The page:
In this children’s fable, when Hugo (Asa Butterfield) and his friend Isabelle (Chloe Grace Moretz) discover that her Uncle Georges (Ben Kingsley) is actually pioneering filmmaker Georges Melies, the story flashes back to his early years making movies. Director Martin Scorsese clearly adores Melies and painstakingly recreates the rich tableaus from his early work aided by his brilliant production designer Dante Ferretti. In a movie that is a visual wonder from its opening shot to its last, these moments are a treasure.

Uggie the dog gives one of the greatest animal performances in the history of movies in THE ARTIST. The canine’s wondrous acting ability is never more apparent than when he tries to stop his best friend George from committing suicide. Uggie’s fervent barking and pleading for George to put the gun down and choose life makes for one of 2011’s most moving moments.

When cyber hacker/researcher Lisbeth Salander (Rooney Mara) visits her firm to report the findings on Mikael Blomqvist to Henry Vanger’s lawyer, the counselor asks if there’s anything she didn’t put in the report that may be useful. She offers, “He’s had a long-standing sexual relationship with his co-editor of the magazine. Sometimes he performs cunnilingus on her. Not enough, in my opinion.” She hits the first syllable of opinion so hard, emphasizing the ‘o’ that it’s rather startling. The fact that it’s accompanied by her unblinking stare at the lawyer makes it all the more so. She rattles him with her candor, and her blunt look and style define who she is in that first minute of her screen time.

A getaway driver (Ryan Gosling) gets involved with the wrong gangsters and they come gunning for him and the young, single mother (Carey Mulligan) he’s seeing who lives in his apartment building. The couple gets on the elevator together and the driver realizes that they’re riding with a hitman. As he readies to take him out first, he moves his girl out of harm’s way. The moment is shot in slow motion, making it all the more tense and poignant. It’s a moment both terrifying and beautiful, like all of director Nicolas Winding Refn’s taut, stylistic thriller.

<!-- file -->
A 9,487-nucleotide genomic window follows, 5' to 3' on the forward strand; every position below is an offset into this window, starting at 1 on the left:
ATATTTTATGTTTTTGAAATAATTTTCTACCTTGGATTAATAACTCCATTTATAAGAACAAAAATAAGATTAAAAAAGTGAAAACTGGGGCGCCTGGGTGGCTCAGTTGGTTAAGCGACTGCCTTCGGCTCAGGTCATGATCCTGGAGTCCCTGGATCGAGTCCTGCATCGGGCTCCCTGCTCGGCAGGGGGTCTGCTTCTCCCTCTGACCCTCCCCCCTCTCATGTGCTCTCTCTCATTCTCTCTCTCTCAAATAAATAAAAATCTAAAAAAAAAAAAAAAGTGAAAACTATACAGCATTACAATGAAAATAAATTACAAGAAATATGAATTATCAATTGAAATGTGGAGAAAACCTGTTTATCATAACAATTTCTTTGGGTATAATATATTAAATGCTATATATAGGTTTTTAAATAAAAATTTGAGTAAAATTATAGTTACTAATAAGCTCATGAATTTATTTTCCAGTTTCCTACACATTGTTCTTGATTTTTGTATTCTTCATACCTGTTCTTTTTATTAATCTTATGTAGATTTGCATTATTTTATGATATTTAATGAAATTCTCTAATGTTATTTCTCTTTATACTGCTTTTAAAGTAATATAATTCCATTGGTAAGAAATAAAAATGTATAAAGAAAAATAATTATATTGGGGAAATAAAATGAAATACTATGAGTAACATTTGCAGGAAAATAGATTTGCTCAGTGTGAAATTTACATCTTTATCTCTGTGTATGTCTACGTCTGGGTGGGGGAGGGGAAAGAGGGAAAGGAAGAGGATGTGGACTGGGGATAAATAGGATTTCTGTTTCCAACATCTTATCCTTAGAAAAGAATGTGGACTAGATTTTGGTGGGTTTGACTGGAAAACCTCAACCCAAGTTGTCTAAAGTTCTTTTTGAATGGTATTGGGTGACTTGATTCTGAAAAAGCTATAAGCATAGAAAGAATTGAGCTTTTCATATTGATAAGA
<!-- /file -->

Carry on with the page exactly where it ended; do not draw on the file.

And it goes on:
In this wrenching World War I movie, Joey, a thoroughbred horse, is sold to the allied forces to be an officer’s steed. He becomes lost in battle and ends up being passed along from deserting Germans, to a French farmer, then back to the Germans again where he’s put to work pulling cannons up hills. When the allied forces move in, Joey is abandoned and becomes disoriented amidst all the chaos. He runs wildly through the trenches and the war fields, eventually becoming ensnared in ribbons of barbed wire. It’s absolutely harrowing to witness and director Steven Spielberg’s audacious scene is still haunting me.

This origins story imagines the X-Men’s formation in the early Sixties, at the height of the Cold War. Professor X tries to help prevent war in Cuban waters and calls on Magneto to help by using his metal-moving powers to exhume a villainous submarine from underwater. He strains to do so but manages to neutralize it. It’s one helluva trick. And then it’s gloriously topped a few minutes later when Magneto stops a slew of missiles aimed at the X-Men. As tricks go, it’s pretty darn neato.